The ‘Quiet’ Work Trends Speak Volumes to the State of Workplace
With each passing year, the workplace goes through trends. We’ve experienced girl bosses, hustlers, and solopreneurs — but 2022 is the year of the quiet quitters.
In this phenomenon, individuals choose to do the bare minimum, but they keep their jobs — at least until they find a new one or their current employer interferes. But, the key to quiet quitting is keeping your mouth shut. You come to work, do what’s absolutely required, and get your paycheck.
Recent assessments of the trend would have you believing people are simply doing this due to burnout or stress, but there’s more to the story. In fact, assigning all responsibility to the employee understates the real issue at hand. The workplace is changing with the times, but employers aren’t adapting. So, people aren’t expecting change.
These terms might be new, but they’re a culmination of decades of problems, and the fact that workers are calling themselves quiet has got a lot of people talking.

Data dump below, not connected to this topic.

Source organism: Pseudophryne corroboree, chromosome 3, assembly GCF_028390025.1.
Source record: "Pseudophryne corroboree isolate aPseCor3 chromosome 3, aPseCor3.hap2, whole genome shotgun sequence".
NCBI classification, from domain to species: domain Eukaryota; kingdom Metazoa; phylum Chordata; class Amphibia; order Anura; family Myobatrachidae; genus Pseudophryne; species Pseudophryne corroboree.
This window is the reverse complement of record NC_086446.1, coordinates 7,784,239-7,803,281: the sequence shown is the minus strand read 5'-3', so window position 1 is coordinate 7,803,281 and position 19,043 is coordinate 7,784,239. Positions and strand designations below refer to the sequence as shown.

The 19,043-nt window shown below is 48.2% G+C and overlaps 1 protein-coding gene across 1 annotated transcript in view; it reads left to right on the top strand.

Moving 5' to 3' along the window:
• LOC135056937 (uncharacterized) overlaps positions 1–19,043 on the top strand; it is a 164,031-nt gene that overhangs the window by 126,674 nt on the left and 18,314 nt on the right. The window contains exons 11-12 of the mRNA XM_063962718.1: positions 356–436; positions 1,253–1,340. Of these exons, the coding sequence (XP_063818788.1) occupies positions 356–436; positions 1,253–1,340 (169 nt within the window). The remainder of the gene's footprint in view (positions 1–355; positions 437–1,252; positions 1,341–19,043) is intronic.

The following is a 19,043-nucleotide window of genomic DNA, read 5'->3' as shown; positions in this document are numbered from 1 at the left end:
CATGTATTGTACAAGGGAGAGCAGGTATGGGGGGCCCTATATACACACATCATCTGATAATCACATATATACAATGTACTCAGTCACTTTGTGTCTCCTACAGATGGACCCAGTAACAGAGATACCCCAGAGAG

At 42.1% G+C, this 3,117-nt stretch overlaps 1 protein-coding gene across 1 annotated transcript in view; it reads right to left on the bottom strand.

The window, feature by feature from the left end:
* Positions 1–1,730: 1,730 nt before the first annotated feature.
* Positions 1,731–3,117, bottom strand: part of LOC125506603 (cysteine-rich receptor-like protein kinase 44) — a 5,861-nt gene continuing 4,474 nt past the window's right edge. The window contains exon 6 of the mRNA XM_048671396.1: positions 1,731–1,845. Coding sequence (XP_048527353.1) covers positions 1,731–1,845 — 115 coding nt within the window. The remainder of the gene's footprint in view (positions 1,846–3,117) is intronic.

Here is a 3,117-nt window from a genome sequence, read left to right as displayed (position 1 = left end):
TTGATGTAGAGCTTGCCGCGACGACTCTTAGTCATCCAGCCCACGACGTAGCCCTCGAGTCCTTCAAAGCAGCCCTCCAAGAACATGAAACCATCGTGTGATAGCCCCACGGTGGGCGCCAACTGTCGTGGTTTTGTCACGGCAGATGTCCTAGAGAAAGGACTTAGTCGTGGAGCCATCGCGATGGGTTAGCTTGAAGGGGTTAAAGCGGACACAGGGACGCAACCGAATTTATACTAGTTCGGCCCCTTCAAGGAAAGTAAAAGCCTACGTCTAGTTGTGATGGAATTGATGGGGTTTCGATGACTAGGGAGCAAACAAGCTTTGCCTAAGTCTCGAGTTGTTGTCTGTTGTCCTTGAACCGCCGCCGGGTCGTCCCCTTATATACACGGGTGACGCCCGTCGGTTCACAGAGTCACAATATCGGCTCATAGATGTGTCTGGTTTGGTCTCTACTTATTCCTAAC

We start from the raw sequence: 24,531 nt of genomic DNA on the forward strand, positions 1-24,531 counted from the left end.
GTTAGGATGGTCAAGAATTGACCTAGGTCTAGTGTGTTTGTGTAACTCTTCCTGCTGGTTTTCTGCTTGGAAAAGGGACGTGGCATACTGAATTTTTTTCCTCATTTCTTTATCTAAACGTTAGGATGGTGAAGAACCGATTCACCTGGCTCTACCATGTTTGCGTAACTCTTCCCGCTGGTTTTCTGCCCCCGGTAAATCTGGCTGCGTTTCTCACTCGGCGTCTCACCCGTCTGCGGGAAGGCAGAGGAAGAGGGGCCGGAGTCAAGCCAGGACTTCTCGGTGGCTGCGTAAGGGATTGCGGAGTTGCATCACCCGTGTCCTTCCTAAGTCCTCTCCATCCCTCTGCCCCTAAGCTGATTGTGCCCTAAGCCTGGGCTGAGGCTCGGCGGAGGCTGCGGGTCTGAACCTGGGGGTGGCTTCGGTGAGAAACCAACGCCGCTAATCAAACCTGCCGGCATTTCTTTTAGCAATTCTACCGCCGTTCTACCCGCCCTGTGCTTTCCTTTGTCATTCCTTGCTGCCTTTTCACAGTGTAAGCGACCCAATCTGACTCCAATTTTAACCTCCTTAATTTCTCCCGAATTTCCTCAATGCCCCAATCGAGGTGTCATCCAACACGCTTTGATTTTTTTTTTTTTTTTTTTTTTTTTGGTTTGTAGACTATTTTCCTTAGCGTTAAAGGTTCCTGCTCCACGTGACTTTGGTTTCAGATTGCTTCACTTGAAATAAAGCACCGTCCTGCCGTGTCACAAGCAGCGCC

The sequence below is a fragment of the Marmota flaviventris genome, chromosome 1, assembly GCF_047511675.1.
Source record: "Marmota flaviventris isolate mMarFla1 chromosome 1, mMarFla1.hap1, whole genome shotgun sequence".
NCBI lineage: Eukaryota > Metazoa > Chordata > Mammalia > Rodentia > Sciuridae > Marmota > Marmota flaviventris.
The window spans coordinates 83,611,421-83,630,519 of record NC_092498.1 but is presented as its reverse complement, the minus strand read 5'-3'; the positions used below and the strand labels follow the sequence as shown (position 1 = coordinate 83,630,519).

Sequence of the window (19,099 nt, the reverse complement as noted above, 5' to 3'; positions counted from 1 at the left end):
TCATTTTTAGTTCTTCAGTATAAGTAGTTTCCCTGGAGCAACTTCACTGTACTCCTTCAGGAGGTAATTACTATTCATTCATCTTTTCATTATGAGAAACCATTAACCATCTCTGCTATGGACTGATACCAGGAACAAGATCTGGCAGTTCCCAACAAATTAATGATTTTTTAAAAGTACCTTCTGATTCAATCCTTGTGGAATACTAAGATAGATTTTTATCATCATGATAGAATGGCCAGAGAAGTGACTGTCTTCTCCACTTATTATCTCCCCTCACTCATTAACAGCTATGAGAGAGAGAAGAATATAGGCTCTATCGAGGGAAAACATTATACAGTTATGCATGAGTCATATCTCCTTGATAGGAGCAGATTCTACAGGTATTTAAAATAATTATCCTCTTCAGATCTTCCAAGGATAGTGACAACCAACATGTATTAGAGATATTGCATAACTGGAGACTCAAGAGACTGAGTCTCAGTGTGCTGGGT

The concept of quiet quitting started getting traction — like most modern trends — on TikTok when users started adding the hashtag in early 2021. This was a time period perfect for changes in the workplace. First, the pandemic changed a large number of work environments, then the job market rebounded in 2021.
If people were going to make moves, this was the time to do it, but many people were exhausted from the past year. So, to avoid burnout, they decided to float in their jobs. This meant doing exactly what was required to receive a paycheck without going above and beyond. People weren’t becoming slackers, because that would mean having to address performance issues. Rather, they wanted to avoid letting their jobs consume their lives.
For some people, this displays a lack of ambition; for others, it’s giving their employer what it’s paying for. In fact, 87% of employers have dealt with burn-out-related issues. If employees are accomplishing their job and maintaining a good work-life balance, where’s the issue?
Despite doing their job, many people feel they’re not doing enough. Up to 85% of people feel they have imposter syndrome at their jobs, meaning many people feel…